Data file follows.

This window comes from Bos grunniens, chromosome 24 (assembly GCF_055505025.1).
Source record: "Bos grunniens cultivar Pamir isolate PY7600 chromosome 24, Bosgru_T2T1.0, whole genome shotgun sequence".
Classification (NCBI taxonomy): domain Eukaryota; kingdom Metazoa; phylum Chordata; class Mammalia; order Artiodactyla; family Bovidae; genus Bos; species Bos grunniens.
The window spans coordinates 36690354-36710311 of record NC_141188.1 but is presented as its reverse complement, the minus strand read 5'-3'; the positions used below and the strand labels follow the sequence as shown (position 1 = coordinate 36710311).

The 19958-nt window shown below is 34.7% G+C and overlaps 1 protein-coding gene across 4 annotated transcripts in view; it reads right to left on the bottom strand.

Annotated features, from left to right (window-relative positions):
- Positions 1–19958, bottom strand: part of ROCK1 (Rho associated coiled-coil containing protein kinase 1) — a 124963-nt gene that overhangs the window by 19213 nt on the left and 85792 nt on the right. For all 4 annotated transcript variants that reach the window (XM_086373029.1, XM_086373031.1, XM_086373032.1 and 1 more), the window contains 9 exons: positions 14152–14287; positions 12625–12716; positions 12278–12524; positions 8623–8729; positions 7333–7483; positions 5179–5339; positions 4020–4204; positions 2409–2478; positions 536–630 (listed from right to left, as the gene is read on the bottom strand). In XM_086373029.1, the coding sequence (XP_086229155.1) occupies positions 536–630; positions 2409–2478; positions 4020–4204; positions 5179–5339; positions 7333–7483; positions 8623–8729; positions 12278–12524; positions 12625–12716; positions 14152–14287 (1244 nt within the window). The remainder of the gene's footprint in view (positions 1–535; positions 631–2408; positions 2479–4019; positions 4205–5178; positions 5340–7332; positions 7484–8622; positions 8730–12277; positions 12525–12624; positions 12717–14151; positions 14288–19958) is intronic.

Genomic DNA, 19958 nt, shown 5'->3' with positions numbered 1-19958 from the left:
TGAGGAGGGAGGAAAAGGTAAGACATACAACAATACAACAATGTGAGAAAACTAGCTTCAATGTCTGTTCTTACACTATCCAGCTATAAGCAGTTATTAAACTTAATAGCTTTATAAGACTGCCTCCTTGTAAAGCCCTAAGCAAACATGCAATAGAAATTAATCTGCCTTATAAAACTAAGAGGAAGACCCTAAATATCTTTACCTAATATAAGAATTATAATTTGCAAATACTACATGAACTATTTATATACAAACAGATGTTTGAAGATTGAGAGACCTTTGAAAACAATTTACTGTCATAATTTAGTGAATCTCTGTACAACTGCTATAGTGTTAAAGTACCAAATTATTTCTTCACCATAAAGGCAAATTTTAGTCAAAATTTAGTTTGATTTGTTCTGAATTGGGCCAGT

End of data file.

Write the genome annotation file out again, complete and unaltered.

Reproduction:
This window comes from Bos grunniens, chromosome 24 (assembly GCF_055505025.1).
Source record: "Bos grunniens cultivar Pamir isolate PY7600 chromosome 24, Bosgru_T2T1.0, whole genome shotgun sequence".
Classification (NCBI taxonomy): domain Eukaryota; kingdom Metazoa; phylum Chordata; class Mammalia; order Artiodactyla; family Bovidae; genus Bos; species Bos grunniens.
The window spans coordinates 36690354-36710311 of record NC_141188.1 but is presented as its reverse complement, the minus strand read 5'-3'; the positions used below and the strand labels follow the sequence as shown (position 1 = coordinate 36710311).

The 19958-nt window shown below is 34.7% G+C and overlaps 1 protein-coding gene across 4 annotated transcripts in view; it reads right to left on the bottom strand.

Annotated features, from left to right (window-relative positions):
- Positions 1–19958, bottom strand: part of ROCK1 (Rho associated coiled-coil containing protein kinase 1) — a 124963-nt gene that overhangs the window by 19213 nt on the left and 85792 nt on the right. For all 4 annotated transcript variants that reach the window (XM_086373029.1, XM_086373031.1, XM_086373032.1 and 1 more), the window contains 9 exons: positions 14152–14287; positions 12625–12716; positions 12278–12524; positions 8623–8729; positions 7333–7483; positions 5179–5339; positions 4020–4204; positions 2409–2478; positions 536–630 (listed from right to left, as the gene is read on the bottom strand). In XM_086373029.1, the coding sequence (XP_086229155.1) occupies positions 536–630; positions 2409–2478; positions 4020–4204; positions 5179–5339; positions 7333–7483; positions 8623–8729; positions 12278–12524; positions 12625–12716; positions 14152–14287 (1244 nt within the window). The remainder of the gene's footprint in view (positions 1–535; positions 631–2408; positions 2479–4019; positions 4205–5178; positions 5340–7332; positions 7484–8622; positions 8730–12277; positions 12525–12624; positions 12717–14151; positions 14288–19958) is intronic.

Genomic DNA, 19958 nt, shown 5'->3' with positions numbered 1-19958 from the left:
TGAGGAGGGAGGAAAAGGTAAGACATACAACAATACAACAATGTGAGAAAACTAGCTTCAATGTCTGTTCTTACACTATCCAGCTATAAGCAGTTATTAAACTTAATAGCTTTATAAGACTGCCTCCTTGTAAAGCCCTAAGCAAACATGCAATAGAAATTAATCTGCCTTATAAAACTAAGAGGAAGACCCTAAATATCTTTACCTAATATAAGAATTATAATTTGCAAATACTACATGAACTATTTATATACAAACAGATGTTTGAAGATTGAGAGACCTTTGAAAACAATTTACTGTCATAATTTAGTGAATCTCTGTACAACTGCTATAGTGTTAAAGTACCAAATTATTTCTTCACCATAAAGGCAAATTTTAGTCAAAATTTAGTTTGATTTGTTCTGAATTGGGCCAGT